And now the second festival approaches. The first night boasts not a singer, nor a conductor, nor an orchestra, and yet promises to be ground-breaking and electrifying. 22 dancers will lead the expectant Grange audience with a silver thread through modern dance and classical ballet. I would love to claim sole authorship of this, but all I had to do was not be obstructive. Wayne McGregor, Edward Watson (pictured below by Bill Cooper), the pianist Joanna Macgregor and a company of internationally acclaimed dancers will give us a programme of astonishing originality and substance. Many have passionately desired dance at The Grange for a long time.
A committee was quickly formed under the forceful and inspiring guidance of a legal star and Ms Fix-It, Louise Verrill. She knows everyone in British Dance and arranged for me to meet Wayne briefly before a performance in what must be the smallest backstage room at the Royal Opera House. His spirit and intellect and elegance shine powerfully and persuasively. His vision clearly has the capacity to elevate and inspire. This was immediately apparent to me. He didn’t seem to need a lot of persuading and where he leads the best follow. I can already feel the first tinglings of the communal surge of visceral vim pulsating through all of our veins on that opening night. And the rest of the festival fare? Here again, we had to be nimble. Several titles were partially cast and worked on before soundings amongst sponsors and core audience showed a temperature cooler than luke-warm for my choice. Do I stick my neck out and fight for my own artistic identity and integrity or perform a lightning double de-clutch and get the doubting all instantly on side? I have been so lucky with wise advice from colleagues in the same position running supposedly rival operations. Title recognition is crucial, they all say. Every festival has to have at least one of these if not more, or box office armageddon beckons. I suppose there are about 10 to 20 operas which occasional opera-goers have heard of. The problem is, we English country-house opera festivals all happen at about the same time, and we would be foolish to duplicate titles.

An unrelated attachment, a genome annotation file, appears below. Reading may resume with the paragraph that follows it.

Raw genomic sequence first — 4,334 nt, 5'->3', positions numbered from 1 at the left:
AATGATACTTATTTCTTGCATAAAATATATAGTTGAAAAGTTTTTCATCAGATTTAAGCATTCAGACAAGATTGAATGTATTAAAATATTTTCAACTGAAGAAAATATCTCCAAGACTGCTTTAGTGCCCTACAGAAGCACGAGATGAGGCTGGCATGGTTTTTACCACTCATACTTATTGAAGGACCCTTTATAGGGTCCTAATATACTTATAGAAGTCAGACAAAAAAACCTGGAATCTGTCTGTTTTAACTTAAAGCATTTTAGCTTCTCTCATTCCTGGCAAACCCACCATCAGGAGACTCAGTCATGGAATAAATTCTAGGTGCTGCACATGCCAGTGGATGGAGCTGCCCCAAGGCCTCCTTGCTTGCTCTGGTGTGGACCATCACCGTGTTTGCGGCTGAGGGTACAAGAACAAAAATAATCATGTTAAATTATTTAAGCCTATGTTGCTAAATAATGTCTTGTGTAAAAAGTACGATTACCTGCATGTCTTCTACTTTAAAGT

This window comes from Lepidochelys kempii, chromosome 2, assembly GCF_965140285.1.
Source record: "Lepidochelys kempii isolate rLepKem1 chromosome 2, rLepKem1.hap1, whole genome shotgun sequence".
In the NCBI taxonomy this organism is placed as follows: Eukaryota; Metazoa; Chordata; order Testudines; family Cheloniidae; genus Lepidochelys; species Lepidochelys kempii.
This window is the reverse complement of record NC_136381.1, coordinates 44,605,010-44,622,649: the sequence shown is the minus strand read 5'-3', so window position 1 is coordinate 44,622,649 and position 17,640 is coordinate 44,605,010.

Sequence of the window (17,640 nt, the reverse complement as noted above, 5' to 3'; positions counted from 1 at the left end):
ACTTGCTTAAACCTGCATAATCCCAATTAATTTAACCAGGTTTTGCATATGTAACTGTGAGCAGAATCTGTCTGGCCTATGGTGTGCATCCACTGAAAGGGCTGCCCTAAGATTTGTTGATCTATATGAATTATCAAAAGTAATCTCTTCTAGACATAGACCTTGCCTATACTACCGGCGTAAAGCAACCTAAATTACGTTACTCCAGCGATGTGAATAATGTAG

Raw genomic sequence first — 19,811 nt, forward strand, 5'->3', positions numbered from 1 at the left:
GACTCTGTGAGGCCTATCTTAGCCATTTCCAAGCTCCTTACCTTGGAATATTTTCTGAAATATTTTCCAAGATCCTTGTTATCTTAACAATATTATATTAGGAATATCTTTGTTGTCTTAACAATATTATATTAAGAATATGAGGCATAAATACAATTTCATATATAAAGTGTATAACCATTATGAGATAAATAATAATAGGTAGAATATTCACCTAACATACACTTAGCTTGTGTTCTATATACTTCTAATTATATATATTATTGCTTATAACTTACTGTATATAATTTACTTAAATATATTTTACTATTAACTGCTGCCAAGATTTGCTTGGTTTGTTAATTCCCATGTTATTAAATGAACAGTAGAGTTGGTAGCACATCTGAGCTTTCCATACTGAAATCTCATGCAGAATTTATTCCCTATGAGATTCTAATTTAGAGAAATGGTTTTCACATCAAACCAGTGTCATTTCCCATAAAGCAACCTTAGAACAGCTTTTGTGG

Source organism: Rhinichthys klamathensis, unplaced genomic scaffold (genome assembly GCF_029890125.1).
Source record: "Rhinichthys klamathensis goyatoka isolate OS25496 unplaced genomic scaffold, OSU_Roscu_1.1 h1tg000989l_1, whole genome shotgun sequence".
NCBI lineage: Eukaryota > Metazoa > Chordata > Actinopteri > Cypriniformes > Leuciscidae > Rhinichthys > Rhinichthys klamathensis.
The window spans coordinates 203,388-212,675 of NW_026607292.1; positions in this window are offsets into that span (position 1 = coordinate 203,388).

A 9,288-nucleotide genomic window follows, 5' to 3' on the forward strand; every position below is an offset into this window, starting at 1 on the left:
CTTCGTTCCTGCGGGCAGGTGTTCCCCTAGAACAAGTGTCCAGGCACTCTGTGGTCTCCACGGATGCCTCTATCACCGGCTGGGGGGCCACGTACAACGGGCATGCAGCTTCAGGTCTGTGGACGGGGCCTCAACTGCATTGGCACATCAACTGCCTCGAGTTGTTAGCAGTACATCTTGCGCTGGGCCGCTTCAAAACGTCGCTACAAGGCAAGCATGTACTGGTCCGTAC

So every year I have to avoid about 20, many of which will be mainstream. But I know that I never have to programme an opera which is not a masterpiece and which I don’t rate personally and don’t have a passionate relationship with. Well, at least I intend not to. There are more than enough great works to go round. So I end up with a Handel opera (Agrippina) I know intimately and which is a cracker (with probably the best Handelian libretto), a Mozart (Seraglio) which so many tell me is their secret favourite, and the best operatic comedy of them all (The Barber). And then there is the centenary. There is always a centenary (or bi- plus). But this one is really worth celebrating. In an age when fakery, humbug and dread all have the upper hand, Bernstein’s Candide is a glorious life-enhancing foil. Madly magnificent, it baits bombast and punctures pomposity, just like its two creators, Voltaire and Bernstein. I cannot wait. Some years ago, I flew to Berlin to meet a famous theatre director who was going to direct her first opera and wanted to check out the singer proposed for the lead role (i.e. me.). I waited for her in the foyer of the Schaubühne, where she was theIntendant. I was reading Uncle Vanya prior to seeing her production there in German the same evening. Deep in the text I was alerted by a throaty and accusatory “What on earth are you doing?”. “Reading a book,” I ventured, somewhat startled. “Well yes, that is obvious, but why?’ And before I could reply came the rejoinder: “Singers don’t read”. We became good friends. She was and is Andrea Breth, now a distinguished opera director as well as Director of Vienna’s Volksteater.
The point is that her perception of singers was that we are unintellectual. I like to think she is wrong. I think she knows now. I claim no great weight in that area myself, but I am thrilled to be charged with making artistic choices, and, in particular, giving work to so many who only need the opportunity to show what amazing things they can do. The Grange is a particularly good arena for this, and I urge you to come and see for yourself what extraordinary work it nurtures.
As I write I receive the gladdening news that our production of Britten’s Albert Herring (pictured above by Robert Workman), from our first Festival in 2017, has been short-listed to be the best opera of the year by South Bank Sky Arts Awards. It sold the least well and was the best received. There, in a nutshell, is my challenge as Artistic Director of The Grange Festival.